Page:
Among Arthur's motley shipmates are Ford Prefect, a longtime friend and expert contributor to the Hitchhiker's Guide to the Galaxy; Zaphod Beeblebrox, the three-armed, two-headed ex-president of the galaxy; Tricia McMillan, a fellow Earth refugee who's gone native (her name is Trillian now); and Marvin, the moody android who suffers nothing and no one very gladly. Their destination? The ultimate hot spot for an evening of apocalyptic entertainment and fine dining, where the food (literally) speaks for itself.
Will they make it? The answer: hard to say. But bear in mind that the Hitchhiker's Guide deleted the term "Future Perfect" from its pages, since it was discovered not to be!
Listen to the rest of Douglas Adams' Hitchhiker's Guide to the Galaxy "trilogy."
Want to learn more about the new Hitchhiker's Guide to the Galaxy movie? Listen to this interview with Robbie Stamp, close friend of Douglas Adams and executive producer of the film.
©1980 Serious Productions, Ltd.; (P)2006 Random House, Inc. Random House Audio, a division of Random House, Inc.
"What's such fun is how amusing the galaxy looks through Adams' sardonically silly eyes." (Detroit Free Press)
I love The Hitchhiker's Guide to the Galaxy, and the second of five books in the trilogy does not disappoint.
Martin Freeman gives a great performance. He especially sounds EXACTLY like the Arthur Dent from the movie!
Martin freeman did a fantastic job with this book. I listen to a lot of various genres and types and it has to be my favorite narration so far.
Martin freeman is an excellent actor and a wonderful person. He was also an... interesting reader, especially since he played Arthur Dent in the movie. I liked his enthusiasm in making the various characters' voices. I have to admit, thought, that I was distracted by finding that his version of Zaphod Beeblebrox was George Costanza from Seinfeld impersonating someone with a Cuban accent. I don't know why he choose to give a New York accent to Beeblebrox. It was also weird to hear Bill Cosby as Zaphod's ancestor.
Overall a great story written by a great man, read by a great man, not so greatly.
I am a language arts coach, studying to be a high school English teacher. Reading is what I do and audible makes it easier!
Well the story itself is a classic and simply must be listened to, but beyond that, Martin Freeman's performance, while different from Stephen Fry's voice, is incredibly enjoyable. His Arthur is more believable and his Zaphod is too funny! I enjoyed the whole thing.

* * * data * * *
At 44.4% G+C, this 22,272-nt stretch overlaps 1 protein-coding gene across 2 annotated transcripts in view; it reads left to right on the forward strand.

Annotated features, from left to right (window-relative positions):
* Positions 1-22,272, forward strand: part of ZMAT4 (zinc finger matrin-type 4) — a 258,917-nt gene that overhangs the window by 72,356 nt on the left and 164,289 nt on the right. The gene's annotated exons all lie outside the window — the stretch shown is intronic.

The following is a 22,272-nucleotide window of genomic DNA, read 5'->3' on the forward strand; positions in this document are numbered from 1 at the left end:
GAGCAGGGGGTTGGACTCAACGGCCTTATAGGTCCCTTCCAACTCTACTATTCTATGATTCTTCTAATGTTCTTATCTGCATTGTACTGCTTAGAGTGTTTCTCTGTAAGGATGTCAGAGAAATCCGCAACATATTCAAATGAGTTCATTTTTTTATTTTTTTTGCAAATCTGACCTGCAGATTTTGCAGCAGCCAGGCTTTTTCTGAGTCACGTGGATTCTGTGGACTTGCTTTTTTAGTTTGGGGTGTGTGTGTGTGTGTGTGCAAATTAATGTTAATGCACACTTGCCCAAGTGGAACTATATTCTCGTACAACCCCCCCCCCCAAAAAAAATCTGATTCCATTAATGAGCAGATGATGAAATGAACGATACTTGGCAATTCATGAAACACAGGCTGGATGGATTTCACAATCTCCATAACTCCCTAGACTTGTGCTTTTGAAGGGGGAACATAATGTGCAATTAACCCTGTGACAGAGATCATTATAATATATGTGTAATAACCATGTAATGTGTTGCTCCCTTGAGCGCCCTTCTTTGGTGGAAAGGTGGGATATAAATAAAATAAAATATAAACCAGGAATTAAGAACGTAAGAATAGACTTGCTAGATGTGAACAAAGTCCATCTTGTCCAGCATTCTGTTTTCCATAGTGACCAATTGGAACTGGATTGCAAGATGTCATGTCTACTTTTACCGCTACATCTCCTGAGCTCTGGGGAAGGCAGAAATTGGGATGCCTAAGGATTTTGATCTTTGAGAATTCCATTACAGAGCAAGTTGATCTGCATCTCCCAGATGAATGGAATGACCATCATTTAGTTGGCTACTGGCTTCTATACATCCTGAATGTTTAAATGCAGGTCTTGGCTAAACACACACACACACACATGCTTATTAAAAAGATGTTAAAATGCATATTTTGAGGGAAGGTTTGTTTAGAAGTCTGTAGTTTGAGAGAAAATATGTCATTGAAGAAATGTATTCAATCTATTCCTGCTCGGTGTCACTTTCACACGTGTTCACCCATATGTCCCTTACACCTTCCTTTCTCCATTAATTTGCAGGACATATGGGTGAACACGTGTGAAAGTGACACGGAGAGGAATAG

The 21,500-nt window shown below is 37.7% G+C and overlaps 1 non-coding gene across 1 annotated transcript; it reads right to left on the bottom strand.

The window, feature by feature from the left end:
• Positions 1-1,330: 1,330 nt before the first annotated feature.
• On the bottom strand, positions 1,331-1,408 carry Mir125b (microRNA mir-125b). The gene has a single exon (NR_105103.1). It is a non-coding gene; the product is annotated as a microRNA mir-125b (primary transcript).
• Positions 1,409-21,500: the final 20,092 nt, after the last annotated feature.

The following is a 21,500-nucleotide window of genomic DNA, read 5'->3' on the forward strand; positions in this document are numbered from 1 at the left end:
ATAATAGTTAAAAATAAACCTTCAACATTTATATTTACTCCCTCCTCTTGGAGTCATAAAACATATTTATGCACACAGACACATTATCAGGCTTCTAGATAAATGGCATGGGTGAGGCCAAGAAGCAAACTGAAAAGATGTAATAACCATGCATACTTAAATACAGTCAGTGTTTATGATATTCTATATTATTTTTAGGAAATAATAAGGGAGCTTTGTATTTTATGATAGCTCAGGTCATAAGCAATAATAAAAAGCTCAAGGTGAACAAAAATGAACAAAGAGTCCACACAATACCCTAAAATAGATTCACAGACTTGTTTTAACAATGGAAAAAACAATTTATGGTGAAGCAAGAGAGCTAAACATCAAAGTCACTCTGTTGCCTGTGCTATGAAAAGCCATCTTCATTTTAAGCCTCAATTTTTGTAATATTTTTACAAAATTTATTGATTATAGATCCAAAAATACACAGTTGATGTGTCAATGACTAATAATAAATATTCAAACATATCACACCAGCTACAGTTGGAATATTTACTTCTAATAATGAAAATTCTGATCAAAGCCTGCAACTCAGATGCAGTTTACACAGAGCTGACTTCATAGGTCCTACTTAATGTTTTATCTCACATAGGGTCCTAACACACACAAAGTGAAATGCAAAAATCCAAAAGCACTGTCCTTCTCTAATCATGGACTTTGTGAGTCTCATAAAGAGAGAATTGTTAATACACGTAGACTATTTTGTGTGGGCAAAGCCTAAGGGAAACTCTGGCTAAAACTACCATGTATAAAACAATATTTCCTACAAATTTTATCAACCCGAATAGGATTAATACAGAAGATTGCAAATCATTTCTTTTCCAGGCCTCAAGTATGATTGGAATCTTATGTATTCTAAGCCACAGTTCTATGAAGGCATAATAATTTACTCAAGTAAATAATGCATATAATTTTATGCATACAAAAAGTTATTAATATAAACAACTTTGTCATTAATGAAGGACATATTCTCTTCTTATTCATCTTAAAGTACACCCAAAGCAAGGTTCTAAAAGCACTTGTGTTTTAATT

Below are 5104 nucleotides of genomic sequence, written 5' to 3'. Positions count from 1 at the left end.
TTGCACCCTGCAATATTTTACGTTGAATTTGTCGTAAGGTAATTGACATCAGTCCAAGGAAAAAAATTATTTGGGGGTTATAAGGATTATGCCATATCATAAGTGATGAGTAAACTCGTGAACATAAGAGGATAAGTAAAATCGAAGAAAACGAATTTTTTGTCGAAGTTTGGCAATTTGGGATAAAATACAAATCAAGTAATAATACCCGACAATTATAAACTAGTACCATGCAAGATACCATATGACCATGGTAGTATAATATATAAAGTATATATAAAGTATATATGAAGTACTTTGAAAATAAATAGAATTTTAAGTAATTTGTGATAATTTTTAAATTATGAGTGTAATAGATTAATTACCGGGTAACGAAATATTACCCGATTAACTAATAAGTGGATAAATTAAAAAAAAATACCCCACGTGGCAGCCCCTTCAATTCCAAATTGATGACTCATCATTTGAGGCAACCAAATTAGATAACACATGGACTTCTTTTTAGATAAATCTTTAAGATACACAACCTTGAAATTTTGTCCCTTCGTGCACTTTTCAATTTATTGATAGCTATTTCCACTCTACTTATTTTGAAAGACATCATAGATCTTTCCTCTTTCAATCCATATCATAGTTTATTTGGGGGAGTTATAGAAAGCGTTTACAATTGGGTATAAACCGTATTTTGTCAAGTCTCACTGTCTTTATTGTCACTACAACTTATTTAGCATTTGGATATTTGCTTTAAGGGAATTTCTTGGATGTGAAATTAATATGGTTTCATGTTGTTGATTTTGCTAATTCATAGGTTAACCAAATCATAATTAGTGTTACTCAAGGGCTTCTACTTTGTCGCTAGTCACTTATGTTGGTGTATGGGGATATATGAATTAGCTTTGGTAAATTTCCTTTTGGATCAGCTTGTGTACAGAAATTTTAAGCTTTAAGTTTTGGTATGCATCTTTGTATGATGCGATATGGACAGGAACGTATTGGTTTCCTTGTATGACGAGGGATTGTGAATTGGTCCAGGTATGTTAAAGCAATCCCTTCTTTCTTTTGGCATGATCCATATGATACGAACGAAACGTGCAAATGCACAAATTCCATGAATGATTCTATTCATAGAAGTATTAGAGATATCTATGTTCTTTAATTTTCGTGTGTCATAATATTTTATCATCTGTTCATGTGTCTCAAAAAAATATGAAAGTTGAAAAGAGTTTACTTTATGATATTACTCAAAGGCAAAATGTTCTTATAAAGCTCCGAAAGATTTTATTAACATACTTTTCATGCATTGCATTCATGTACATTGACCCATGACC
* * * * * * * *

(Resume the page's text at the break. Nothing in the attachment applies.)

I think the moment Zaphod finds out that he is the most important person in the alternate reality created for him might be one of the funniest moments in the series. The disembodied voice's reaction and Zaphod's decision to eat the fairy cake is the perfect conclusion to this scene.
I thoroughly enjoy Martin's portrayal of Zaphod and of Marvin! Marvin cracks me up! Depressed robots are the best!
Well the whole book moved me to laughter...
Don't listen to these other Vogons. Martin Freeman does a great job with this book! Check it out!
I don't know why the other reviewers were so critical of the narration. I'm glad I gave it a chance. Martin Freeman did a great job. Especially for the voice of Zaphod. Stephen Fry's version was vague and uninspired. I never read the book before or saw the movie, and I had a lot of trouble trying to figure out what kind of character Zaphod was in the first audio book. Freeman gave him some personality, brought him to life. It all clicked for me. Not sure why everyone was so passionate about not liking it. Get over it.
The reader did a descent job, but some of the voices he choose do some of the characters was odd. Zaphod with a Brooklyn accent was odd.
Yes, this series is amazingI love how random it is.
I just wish that the chapters were actually marked, not how it does its own thing as in the books says that there are different chapters, but audible does not recognize them.
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